Dooley Bros., Inc., is an independent contractor some of whose employees remove rubbish, garbage, and ashes from concerns and federal agencies which are engaged in commerce or in the production of goods for commerce, as well as from local commercial firms and private dwellings. The "debris" is placed in barrels by the customers, and these barrels are picked up on the sidewalk by the defendant's employees and emptied into its trucks. If specially requested, the employees will enter the buildings and pick up the barrels from elevators and loading platforms. The debris is not moved in interstate commerce after its collection. It was estimated that certain named employees spend one-fourth to one-third of their time making collections from establishments engaged in commerce or in the production of goods for commerce. It appears from the letters in the counteraffidavit thasome of these customers contract to have their refuse collected three times a week, and others even daily, and that they consider such frequent disposal, because of the nature of the refuse, to be "essential" to carrying on their business. Some speak of lack of space, but others state that inflammability of their waste product would create a fire hazard, and others that its perishable nature would cause accumulations to violate health regulations.
The issue in Kletjian is both narrow and specific, namely, whether the 1949 amendment removed from the purview of the act janitorial services of the sort performed by Didris. Prior to the amendment such services were included. A. B. Kirschbaum Co. v. Walling, 1942, 316 U.S. 517, 519, 62 S.Ct. 1116, 86 L.Ed. 1638.2 On the other hand, the particular activities that Dooley Bros. are engaged in, to the extent that they may be thought to differ, have not been judicially passed upon, either before or after the amendment.
Section 3(j) of the act as originally passed, 52 Stat. 1061, 29 U.S.C.A. § 203 (j), provided in part that "for the purposes of this Act an employee shall be deemed to have been engaged in the production of goods if such employee was employed in producing, manufacturing, mining, handling, transporting, or in any other manner working on such goods, or in any process or occupation necessary to the production thereof." (Ital. suppl.) The 1949 amendment substituted for the italicized words, "or in any closely related process or occupation directly essential to the production." Act of October 26, 1949, 63 Stat. 911. To some extent the purpose of this statutory change was to limit peripheral definitions adopted by some courts, but in the main it was a nod of approval. See Mitchell v. H. B. Zachry Co., 1960, 362 U.S. 310, 316-317, 80 S.Ct. 739, 4 L.Ed.2d 753. The problem is to determine where the nod stops and the frown begins.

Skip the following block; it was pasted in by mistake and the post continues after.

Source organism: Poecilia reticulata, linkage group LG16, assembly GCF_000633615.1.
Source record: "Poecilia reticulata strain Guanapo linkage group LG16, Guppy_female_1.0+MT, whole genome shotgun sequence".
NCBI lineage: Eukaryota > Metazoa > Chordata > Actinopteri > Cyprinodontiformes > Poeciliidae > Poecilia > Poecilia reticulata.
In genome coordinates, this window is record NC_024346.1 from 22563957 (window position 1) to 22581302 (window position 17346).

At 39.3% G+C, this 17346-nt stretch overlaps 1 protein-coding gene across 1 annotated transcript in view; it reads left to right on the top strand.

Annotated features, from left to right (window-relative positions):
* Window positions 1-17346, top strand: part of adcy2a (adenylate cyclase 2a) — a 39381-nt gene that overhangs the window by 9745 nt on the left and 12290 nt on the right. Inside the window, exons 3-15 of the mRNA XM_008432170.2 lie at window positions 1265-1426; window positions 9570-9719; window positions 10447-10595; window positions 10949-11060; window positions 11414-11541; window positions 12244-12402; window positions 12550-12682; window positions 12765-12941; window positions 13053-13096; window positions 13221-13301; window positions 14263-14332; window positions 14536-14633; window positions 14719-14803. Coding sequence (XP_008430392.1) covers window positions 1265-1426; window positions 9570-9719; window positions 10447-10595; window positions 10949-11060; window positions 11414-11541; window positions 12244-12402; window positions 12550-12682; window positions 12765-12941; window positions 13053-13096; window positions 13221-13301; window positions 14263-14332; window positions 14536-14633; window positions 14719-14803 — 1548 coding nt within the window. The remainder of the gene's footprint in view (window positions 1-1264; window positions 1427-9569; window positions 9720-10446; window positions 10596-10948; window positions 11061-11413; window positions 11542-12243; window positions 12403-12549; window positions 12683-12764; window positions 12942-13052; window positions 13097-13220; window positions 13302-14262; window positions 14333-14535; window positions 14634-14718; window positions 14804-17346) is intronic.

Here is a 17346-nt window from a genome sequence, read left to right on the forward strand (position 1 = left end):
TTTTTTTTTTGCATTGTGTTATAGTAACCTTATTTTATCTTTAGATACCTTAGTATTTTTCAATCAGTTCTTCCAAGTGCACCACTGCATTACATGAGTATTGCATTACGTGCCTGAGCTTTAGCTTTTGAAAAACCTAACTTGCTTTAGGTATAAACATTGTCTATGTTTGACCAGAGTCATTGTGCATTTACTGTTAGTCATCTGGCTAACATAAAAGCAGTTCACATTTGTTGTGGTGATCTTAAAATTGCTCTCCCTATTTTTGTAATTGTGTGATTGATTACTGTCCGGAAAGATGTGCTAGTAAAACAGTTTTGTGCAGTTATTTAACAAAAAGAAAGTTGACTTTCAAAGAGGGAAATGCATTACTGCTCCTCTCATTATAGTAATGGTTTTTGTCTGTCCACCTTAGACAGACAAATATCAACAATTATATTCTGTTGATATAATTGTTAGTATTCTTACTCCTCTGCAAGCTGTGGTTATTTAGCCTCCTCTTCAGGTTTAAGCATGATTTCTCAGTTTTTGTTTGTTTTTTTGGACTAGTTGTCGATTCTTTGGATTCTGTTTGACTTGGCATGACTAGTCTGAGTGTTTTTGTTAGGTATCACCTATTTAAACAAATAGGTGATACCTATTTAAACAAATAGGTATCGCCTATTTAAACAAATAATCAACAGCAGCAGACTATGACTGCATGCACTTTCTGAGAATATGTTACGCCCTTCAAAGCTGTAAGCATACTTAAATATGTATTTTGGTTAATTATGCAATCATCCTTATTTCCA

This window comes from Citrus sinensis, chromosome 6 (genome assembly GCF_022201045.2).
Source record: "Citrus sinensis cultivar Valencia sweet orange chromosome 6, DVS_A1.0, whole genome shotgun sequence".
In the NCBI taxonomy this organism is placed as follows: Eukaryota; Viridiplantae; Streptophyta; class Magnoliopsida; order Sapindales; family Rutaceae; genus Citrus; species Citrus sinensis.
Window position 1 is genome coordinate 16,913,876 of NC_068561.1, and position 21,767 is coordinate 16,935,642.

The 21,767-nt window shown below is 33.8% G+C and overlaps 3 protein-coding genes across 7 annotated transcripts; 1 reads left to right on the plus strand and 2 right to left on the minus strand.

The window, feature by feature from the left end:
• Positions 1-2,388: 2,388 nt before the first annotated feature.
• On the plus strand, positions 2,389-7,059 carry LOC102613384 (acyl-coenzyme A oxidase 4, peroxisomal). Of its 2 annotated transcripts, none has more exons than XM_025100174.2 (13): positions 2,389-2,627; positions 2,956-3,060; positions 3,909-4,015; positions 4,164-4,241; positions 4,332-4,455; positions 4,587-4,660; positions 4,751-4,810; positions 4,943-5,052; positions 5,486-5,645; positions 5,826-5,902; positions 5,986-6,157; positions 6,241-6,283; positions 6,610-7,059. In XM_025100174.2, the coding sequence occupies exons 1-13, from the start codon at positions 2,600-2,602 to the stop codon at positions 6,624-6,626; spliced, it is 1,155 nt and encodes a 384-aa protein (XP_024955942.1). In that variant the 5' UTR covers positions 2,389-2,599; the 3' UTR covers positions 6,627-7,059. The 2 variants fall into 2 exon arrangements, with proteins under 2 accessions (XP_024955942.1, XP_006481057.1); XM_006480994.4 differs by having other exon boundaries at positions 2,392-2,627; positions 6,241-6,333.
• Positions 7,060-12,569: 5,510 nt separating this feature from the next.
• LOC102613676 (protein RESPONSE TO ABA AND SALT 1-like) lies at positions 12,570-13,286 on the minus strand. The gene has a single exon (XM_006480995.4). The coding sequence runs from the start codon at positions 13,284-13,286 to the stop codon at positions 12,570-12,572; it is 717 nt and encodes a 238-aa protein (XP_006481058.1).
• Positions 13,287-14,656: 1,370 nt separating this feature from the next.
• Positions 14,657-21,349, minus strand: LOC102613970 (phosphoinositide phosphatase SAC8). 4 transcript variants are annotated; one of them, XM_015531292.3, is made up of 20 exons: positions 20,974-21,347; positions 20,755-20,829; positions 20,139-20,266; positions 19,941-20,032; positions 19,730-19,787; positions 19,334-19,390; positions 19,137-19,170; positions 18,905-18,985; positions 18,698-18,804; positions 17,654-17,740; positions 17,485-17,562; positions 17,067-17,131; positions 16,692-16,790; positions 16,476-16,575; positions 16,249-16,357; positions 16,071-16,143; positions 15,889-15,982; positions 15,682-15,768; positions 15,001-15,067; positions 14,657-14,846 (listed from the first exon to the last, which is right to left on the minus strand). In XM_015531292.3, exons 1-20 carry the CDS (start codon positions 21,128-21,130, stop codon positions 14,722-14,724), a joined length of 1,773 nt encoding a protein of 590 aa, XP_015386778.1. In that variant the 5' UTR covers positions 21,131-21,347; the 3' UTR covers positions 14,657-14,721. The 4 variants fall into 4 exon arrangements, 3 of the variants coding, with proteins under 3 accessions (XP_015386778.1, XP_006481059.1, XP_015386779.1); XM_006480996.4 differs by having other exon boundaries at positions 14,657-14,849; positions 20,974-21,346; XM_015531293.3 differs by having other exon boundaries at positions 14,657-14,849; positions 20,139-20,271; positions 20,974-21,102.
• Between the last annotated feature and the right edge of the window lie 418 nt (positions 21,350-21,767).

Our difficulties are accented by the legislative history leading to the enactment of the amendment since, as the Supreme Court has pointed out, the reports of the conferees representing the two houses of Congress give somewhat inconsistent explanations. Mitchell v. H. B. Zachry Co., supra, 362 U.S. at page 317, 80 S.Ct. at page 744. However, there is little difficulty in the Kletjian case. Both houses appear to agree that the amendment was not intended to alter Kirschbaum. See H.Rep. No. 1453, 81st Cong., 1st Sess., 95 Cong.Rec. 14928-29 (1949); Report of Majority of Senate Conferees, 95 Cong.Rec. 14875 (1949). (Hereinafter the reports will be cited only to the Congressional Record.) Indeed, even without this suggestion we would assume that Kirschbaum remained intact because the language of the amendment was largely borrowed from the Court's characterization in that case of activities which included the very kind we are here considering. See A. B. Kirschbaum Co. v. Walling, supra, 316 U.S. at pages 525-526, 62 S.Ct. at pages 1120-1121. Appellant contends that it was only the general approach of Kirschbaum which was approved. This claim is seemingly based on the Court's recognition in Zachry that Congress had not approved everything done under the prior language of the act. The argument does not go far enough. See Mitchell v. H. B. Zachry Co., supra, 362 U.S. at page 317, 80 S.Ct. at page 744; Mitchell v. Joyce Agency, Inc., 1955, 348 U.S. 945, 75 S.Ct. 436, 99 L.Ed. 740, affirming Durkin v. Joyce Agency, Inc., D.C.N.D.Ill.1953, 110 F.Supp. 918; Mitchell v. Famous Realty, Inc., 2 Cir., 1954, 211 F.2d 198, 199, certiorari denied 348 U.S. 823, 75 S.Ct. 38, 99 L.Ed. 649. Nor is it assisted by pointing out possible inconsistencies. It is too much to hope that unassailable logic can deal with every question in this multifaceted field. In borderline cases we can not draw heavily on analogies any more than we can depend upon formulae or convenient generalizations. See Mitchell v. H. B. Zachry Co., supra, 362 U.S. at page 313, 80 S.Ct. at page 742.